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Duality Bites

 

The Departed

Martin Scorsese, USA, 2006

Rating: 4.4

 

Posted: October 10, 2006

By Kevin Forest Moreau

Mirror images dominate The Departed, Martin Scorsese's jarring and often brutal adaptation of the seething Hong Kong thriller Infernal Affairs, so much so that it's a wonder the film doesn't get hopelessly lost in its labyrinth of double identities, doppelgangers and deceptions. Almost every major character has an opposite number; many suffer from, or are driven by, inner conflicts that are nicely represented in a convenient yin-and-yang duality.

This could easily be a recipe for disaster: If you've ever placed two mirrors in front of each other, or otherwise checked out one reflective surface in another, you know how easy it is to become mesmerized by the tunnel effect of reflections of reflections of reflections of reflections, all the way down to a distant vanishing point. But despite that very real danger -- not to mention a two-and-a-half-hour running time and a big-name cast that threatens to draw the viewer out of the film's tightly contained reality with every familiar tic and hilarious quip -- Scorsese keeps The Departed on an even keel until the second-to-last frame.

The film's chief doppelgangers are Colin Sullivan (Matt Damon), a smooth-talking policeman who's secretly a mole for Boston mob boss Frank Costello (Jack Nicholson), and Billy Costigan (Leonardo DiCaprio), a wiry, fidgety small-time crook in Costello's employ who's secretly a cop assigned to help take the swaggering head honcho down. Billy comes from the wrong side of town and a long line of ne'er-do-wells, and burns with a desire to buck their bad example; sucked back into the world he hoped to leave behind after the death of his mother, he's always nervous and watchful, as much afraid of the influence of his old 'hood as of being found out for a rat.

Sullivan, meanwhile, relishes his swift ascent into a world of power and middle-class affluence of the sort he never enjoyed as a boy. And where Costigan seems to be coming apart at the seams, Sullivan is as cool as a cucumber, even when Costello threatens the well-being of his new live-in girlfriend (Vera Farmiga) if he doesn't use his position to sniff out the rat in Frank's crew.

That's the primary dynamic of division at work in The Departed, but it's far from the only one. Costello has his own opposite -- Captain Queenan (Martin Sheen), Costigan's boss, as calm and reserved as Costello is over the top (we'll get to that later). Costigan's main contact is Dignam (Mark Wahlberg), Queenan's right hand man, a brash, combative loudmouth who could get under Gandhi's skin in thirty seconds flat; he seems to trust no one save Queenan. Sullivan's closest superior is Ellerby (Alec Baldwin), whose trust in his rising-star protégé is resolute. And then there's that girlfriend, Madeleine, a police psychiatrist who's as drawn to Costigan's wounded-bird vulnerability as she is to Sullivan's opaque charm. (She's so drawn in by the tightly wound Billy that she abandons whatever professionalism she possesses; at least she's smart enough to transfer him to another shrink before she sleeps with him.)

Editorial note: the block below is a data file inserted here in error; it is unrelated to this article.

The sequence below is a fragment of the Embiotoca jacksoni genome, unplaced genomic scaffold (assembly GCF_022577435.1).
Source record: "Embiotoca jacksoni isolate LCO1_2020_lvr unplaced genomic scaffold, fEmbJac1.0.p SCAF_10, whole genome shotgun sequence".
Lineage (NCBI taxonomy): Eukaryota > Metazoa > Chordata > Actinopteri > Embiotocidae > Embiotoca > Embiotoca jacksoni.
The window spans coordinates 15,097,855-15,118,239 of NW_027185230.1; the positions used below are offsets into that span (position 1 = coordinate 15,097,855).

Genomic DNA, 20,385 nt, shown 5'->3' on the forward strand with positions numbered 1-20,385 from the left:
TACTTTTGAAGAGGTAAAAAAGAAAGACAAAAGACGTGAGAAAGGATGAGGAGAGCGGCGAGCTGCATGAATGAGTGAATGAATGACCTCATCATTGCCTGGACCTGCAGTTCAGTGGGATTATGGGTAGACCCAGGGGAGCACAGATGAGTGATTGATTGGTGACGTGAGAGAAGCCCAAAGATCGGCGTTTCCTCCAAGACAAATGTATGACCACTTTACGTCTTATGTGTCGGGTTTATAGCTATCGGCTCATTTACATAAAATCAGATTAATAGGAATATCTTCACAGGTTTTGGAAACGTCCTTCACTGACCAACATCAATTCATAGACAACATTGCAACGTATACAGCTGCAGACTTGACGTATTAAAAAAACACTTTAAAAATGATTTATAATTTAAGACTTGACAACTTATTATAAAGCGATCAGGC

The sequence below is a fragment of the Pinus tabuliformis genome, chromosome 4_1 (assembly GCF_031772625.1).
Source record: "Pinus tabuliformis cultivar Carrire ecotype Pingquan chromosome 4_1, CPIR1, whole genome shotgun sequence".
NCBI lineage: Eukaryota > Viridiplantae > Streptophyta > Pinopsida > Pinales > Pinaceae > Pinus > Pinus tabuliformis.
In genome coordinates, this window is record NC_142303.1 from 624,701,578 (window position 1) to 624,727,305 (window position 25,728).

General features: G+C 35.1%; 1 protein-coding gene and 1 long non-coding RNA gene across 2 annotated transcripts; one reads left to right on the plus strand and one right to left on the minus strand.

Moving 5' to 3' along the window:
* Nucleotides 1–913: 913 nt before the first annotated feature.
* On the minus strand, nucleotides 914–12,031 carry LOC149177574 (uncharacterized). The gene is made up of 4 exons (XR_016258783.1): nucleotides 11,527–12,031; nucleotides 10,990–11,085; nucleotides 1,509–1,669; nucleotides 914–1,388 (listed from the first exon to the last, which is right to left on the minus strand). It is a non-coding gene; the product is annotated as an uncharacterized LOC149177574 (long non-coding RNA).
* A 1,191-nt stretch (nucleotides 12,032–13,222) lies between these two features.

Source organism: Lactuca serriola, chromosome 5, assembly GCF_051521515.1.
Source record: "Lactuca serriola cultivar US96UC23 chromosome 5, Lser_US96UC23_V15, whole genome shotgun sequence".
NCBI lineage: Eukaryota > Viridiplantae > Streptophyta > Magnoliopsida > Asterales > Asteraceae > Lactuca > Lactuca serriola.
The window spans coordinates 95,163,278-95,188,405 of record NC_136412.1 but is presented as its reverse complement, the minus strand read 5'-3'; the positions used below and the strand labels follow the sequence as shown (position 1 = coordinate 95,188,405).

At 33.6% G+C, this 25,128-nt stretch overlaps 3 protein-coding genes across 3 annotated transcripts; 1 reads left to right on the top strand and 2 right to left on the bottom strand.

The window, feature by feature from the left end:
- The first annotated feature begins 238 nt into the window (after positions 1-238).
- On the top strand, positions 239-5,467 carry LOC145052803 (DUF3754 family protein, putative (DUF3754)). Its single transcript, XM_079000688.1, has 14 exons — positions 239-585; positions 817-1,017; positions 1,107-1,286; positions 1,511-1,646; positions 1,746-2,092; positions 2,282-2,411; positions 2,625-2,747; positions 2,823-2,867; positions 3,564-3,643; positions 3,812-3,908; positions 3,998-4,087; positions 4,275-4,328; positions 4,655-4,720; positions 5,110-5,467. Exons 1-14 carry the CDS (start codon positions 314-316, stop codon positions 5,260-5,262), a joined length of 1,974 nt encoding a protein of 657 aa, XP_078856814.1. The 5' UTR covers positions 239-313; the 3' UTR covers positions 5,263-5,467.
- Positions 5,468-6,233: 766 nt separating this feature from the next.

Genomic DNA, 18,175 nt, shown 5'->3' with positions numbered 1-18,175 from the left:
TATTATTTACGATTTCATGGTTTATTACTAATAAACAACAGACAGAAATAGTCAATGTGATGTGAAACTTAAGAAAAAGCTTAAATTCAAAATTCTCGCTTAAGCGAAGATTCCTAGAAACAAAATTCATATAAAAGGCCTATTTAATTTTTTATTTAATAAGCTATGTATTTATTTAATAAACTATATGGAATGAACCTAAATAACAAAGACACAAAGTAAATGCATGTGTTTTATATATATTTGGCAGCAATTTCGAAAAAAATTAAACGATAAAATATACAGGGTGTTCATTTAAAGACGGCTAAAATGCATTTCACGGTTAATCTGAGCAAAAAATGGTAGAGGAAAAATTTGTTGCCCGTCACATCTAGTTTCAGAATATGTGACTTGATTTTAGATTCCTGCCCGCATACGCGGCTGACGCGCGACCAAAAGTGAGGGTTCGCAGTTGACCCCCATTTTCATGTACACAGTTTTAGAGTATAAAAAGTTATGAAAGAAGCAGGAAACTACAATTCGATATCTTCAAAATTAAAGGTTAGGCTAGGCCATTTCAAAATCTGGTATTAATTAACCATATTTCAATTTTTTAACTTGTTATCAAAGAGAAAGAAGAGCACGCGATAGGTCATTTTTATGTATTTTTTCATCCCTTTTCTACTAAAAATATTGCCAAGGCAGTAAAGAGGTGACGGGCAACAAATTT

The only relationship that doesn't work in the film's favor is the one between the director and his biggest star. Where Scorsese guides the Byzantine plot with a sure hand, never letting things become too murky or confusing, Nicholson blazes with an unsteady intensity that threatens to capsize the whole carefully calibrated production. While the rest of the film's marquee names sink into their roles (even DiCaprio, who hasn't been this good since long before Titanic made him a household name), Nicholson plays a variation of the same leering satyr he's played for ages.

Nicholson's racist, sexually voracious and morally skewed Costello (who doesn't even remotely come across as the Irish-American he's supposed to be) chews the scenery -- albeit with an admitted sense of something resembling restraint -- with the same iconic gusto and devilish grin he's employed since before his primary costars were born. At every turn, his gleeful hamming pulls the viewer right out of the movie, turning us into observers of his act instead of pushing us deeper into the film.

But the antics of the man who is arguably the world's most recognizable movie star are balanced by the uniformly exemplary work of his castmates. Damon perfectly inhabits the seemingly soulless Colin, and DiCaprio hasn't been as heartbreaking, as riveting, since The Basketball Diaries or even What's Eating Gilbert Grape? Wahlberg is especially notable in a role that becomes progressively more ambiguous; Sheen, Baldwin, Ray Winstone and even Anthony Anderson (in a small but ultimately tragically memorable turn) make the most of their comparatively limited screen time.

That well-honed equilibrium -- the movie's precarious balancing act between megastars and memorable characters -- is offset in its own way by the movie's final ten minutes, a particularly bleak and violent stretch (which drew shocked laughter in the screening this writer attended), capped by a groaner of a last shot, a too-obvious visual meant, presumably, as a playful wink. Fortunately, Scorsese and his cast have banked enough goodwill to keep us from falling back out of the film's painstakingly maintained reality. Besides which, by that point we've been trained well enough to recognize yet one more example of life's often harsh balance at work.

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